AGA to Use “Runner Runner” to Lobby for Online Gambling Regulations

Posted on: August 25, 2013, 05:30h. 

Last updated on: June 16, 2014, 09:54h.

The AGA wants to use “Runner Runner” to convince Congress of need for more online gambling regulations

Art imitates life and back again; that’s the theory behind a major casino lobbying group’s desire to use a highly-touted upcoming online poker saga to leverage Congress for a long-awaited regulatory environment.  The lobbyists’ hope is that seeing the gritty tale – based on real happenings – of what happens when Internet poker runs amok may motivate legislators to act more quickly on creating a federally regulated environment.

Film Shows Seedy Side of Illegal Online Poker

The new film – called Runner Runner and starring Hollywood megastars Ben Affleck as the sordid force behind a major online gambling site, pre-Black Friday, and Justin Timberlake as his initially unsuspecting victim – is set for an October 4 release, and American Gaming Association (AGA) president Geoff Freeman wants to use it to convince Congress they need to act, and act now. The AGA represents the interests of the mainstream commercial casino industry, including heavy-hitter Las Vegas industry giants like Las Vegas Sands Corp., MGM Resorts International, Penn National and Boyd Gaming.

“This film provides our industry with an opportunity that the AGA will capitalize upon,” Freeman said. “The AGA will leverage the certain coverage this film will receive to raise awareness about the need for proper regulation of online gaming.”

The film – the most anticipated in the poker community since 1998’s Rounders – features Affleck as a Costa Rica-based Internet casino mogul, with Timberlake as an Ivy League graduate student, trying to cover his tuition via online poker, who loses everything and goes to Costa Rica to confront Affleck about what he believes is a swindle. There were numerous incidents of online players catching sites with cheating practices, although this film is a fictitious amalgam of several such tales.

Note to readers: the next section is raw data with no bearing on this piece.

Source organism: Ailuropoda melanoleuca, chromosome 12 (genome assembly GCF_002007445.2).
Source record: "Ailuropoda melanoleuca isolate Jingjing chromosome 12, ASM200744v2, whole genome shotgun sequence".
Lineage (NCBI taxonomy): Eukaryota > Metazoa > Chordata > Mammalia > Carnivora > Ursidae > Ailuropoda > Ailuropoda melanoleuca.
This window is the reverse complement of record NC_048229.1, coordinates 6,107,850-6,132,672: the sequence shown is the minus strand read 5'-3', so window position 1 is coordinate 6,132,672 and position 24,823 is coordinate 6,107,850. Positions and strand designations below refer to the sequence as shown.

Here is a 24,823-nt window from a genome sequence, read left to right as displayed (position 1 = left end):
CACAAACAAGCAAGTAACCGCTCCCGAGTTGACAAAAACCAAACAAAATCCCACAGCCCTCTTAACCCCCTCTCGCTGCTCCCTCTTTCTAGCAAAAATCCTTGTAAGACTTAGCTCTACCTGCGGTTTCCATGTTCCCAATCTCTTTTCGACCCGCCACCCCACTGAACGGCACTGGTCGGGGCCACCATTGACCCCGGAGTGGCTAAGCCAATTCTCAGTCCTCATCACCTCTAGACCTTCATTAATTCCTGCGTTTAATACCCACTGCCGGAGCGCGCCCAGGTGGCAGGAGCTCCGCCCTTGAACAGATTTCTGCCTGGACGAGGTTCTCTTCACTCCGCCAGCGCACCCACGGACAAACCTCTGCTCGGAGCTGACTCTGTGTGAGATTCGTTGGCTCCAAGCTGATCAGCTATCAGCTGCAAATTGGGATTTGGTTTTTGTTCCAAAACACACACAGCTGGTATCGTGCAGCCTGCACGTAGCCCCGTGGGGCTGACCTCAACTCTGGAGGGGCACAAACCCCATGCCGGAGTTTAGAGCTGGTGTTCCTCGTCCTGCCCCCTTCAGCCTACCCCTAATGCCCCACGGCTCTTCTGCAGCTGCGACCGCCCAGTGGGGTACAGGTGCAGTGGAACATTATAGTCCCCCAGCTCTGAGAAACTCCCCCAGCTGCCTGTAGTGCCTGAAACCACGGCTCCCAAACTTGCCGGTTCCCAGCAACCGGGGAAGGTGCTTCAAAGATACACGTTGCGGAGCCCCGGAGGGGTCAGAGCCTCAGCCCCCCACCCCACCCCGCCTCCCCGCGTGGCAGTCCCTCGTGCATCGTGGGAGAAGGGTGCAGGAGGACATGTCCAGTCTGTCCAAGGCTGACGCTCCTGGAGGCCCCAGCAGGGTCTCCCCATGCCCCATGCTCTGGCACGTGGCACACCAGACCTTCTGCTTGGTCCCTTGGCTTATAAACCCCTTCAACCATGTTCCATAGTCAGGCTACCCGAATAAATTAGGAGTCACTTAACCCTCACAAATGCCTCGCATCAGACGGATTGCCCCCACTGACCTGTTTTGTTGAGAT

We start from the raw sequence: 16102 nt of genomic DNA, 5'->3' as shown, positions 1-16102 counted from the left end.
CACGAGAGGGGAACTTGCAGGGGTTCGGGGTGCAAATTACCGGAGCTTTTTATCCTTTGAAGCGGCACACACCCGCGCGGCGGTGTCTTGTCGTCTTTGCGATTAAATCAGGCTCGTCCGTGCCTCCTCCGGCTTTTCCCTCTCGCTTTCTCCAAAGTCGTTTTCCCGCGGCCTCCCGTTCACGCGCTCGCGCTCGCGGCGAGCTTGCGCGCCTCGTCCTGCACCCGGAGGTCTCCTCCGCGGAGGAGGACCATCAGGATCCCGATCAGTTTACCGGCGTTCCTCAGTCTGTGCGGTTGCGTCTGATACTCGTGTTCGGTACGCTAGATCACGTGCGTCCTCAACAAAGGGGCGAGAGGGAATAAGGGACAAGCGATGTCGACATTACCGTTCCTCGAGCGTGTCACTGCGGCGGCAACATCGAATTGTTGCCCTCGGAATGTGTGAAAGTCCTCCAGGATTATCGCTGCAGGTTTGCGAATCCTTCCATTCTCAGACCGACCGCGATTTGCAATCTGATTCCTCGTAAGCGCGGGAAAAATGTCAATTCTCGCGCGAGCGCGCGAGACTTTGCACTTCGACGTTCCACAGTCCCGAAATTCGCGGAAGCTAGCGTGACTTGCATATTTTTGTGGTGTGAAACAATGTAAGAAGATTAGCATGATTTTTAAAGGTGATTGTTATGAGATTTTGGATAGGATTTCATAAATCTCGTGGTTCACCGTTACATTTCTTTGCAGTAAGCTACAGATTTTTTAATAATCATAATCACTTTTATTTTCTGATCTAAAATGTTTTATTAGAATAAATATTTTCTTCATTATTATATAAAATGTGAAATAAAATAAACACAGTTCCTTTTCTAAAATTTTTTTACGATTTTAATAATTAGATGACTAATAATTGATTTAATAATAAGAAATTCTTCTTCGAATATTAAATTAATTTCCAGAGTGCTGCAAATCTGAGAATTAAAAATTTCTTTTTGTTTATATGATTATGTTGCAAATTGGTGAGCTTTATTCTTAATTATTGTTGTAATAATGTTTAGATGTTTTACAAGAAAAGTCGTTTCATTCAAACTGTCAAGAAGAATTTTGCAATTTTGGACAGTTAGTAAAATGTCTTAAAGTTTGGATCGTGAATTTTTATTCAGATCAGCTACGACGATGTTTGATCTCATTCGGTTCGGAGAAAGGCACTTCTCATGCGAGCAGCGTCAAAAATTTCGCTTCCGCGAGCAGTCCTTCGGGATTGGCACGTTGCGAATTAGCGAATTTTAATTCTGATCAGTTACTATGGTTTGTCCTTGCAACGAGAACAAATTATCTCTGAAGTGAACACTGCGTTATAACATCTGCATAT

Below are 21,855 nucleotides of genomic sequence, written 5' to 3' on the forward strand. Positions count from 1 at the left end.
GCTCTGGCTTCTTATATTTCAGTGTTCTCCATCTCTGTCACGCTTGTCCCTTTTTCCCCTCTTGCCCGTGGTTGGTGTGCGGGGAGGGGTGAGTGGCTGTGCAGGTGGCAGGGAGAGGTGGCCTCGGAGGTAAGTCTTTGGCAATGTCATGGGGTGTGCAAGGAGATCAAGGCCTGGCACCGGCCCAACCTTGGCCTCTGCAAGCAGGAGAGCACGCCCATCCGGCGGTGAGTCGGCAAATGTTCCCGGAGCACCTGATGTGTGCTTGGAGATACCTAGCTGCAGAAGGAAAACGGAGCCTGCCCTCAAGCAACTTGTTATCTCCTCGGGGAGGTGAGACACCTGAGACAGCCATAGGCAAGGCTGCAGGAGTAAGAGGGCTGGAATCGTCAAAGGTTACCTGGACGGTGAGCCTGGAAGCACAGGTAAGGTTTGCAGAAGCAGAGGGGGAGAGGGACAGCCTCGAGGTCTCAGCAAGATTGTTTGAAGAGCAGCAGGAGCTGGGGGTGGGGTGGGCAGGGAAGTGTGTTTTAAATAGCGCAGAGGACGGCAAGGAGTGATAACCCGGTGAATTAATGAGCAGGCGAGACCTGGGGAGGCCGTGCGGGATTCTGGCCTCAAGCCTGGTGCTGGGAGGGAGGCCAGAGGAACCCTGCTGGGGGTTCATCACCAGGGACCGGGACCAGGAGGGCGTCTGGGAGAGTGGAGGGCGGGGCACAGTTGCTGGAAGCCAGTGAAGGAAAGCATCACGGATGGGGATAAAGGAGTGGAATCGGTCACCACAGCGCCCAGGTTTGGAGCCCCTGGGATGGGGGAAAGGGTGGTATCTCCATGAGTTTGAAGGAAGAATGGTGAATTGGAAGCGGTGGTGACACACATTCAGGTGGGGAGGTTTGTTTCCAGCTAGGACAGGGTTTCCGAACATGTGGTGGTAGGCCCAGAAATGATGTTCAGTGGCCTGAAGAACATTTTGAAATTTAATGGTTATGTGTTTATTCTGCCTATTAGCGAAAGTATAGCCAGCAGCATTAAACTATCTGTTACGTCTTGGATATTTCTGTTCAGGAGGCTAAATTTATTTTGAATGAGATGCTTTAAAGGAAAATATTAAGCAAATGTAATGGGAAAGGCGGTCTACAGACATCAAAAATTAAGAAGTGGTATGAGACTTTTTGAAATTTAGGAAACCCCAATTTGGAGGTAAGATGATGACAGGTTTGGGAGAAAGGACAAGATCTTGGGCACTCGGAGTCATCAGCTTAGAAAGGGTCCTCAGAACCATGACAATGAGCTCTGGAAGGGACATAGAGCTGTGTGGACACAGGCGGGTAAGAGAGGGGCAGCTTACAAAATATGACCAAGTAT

AGA Wants Film to Create Urgency

Freeman believes that piggybacking actual research data on illegal online gambling in the U.S. with the film’s release could have a big impact on motivating Congress to move more quickly; the legislative body has been notoriously slow and deadlocked on taking any such actions since the Department of Justice clamped down on the three major online poker sites in April of 2011.

Since that time, online poker and Internet casino gambling have largely become a state-by-state issue; Nevada already has legal online poker, and New Jersey will launch Internet gambling in November of this year. Other states have legislation pending as well.

“The film underscores the AGA’s message to lawmakers about the urgent need for online poker regulations in the United States,” Freeman reiterated.

“We’re looking for every opportunity to spread the word about the need for a regulated online poker market in the U.S., and the movie is an opportunity,” added AGA spokeswoman Holly Wetzel. The organization is also planning to drive moviegoers to their website so they can learn more about why a regulated gambling environment is critical.

“A great majority of the public doesn’t understand that regulated Internet gaming is taking place all over the world, but it has been slow to come about in the U.S.,” said Bally Technology’s chairman and AGA client Richard Haddrill of the move. “Ideally, the film allows us to present our message for a strong regulated system.”

Congress has recently looked at two Internet gambling-related bills: one from Rep. Peter King (R-N.Y.) that would cover online gambling in its entirety; the other from Rep. Joe Barton (R-Texas) that addresses only Internet poker play.